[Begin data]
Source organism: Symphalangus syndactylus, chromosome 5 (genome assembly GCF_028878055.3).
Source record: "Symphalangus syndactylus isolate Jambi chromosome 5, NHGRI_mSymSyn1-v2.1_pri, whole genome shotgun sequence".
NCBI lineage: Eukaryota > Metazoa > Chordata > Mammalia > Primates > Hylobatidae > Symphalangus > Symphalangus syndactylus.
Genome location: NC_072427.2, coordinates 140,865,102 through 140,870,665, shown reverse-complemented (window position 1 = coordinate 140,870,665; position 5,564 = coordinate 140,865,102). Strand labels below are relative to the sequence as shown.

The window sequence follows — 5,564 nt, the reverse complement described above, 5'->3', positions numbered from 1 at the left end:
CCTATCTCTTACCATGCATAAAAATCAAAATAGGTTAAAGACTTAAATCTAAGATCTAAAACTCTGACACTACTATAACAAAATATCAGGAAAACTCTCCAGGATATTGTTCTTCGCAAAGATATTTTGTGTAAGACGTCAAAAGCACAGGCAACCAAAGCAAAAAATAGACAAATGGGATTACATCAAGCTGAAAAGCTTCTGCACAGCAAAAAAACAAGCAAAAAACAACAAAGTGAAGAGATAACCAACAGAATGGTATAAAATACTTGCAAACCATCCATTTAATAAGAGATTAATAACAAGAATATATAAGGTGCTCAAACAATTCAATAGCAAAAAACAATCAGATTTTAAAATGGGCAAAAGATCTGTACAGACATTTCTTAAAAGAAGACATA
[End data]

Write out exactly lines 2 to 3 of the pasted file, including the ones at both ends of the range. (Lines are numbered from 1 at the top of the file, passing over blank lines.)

Source record: "Symphalangus syndactylus isolate Jambi chromosome 5, NHGRI_mSymSyn1-v2.1_pri, whole genome shotgun sequence".
NCBI lineage: Eukaryota > Metazoa > Chordata > Mammalia > Primates > Hylobatidae > Symphalangus > Symphalangus syndactylus.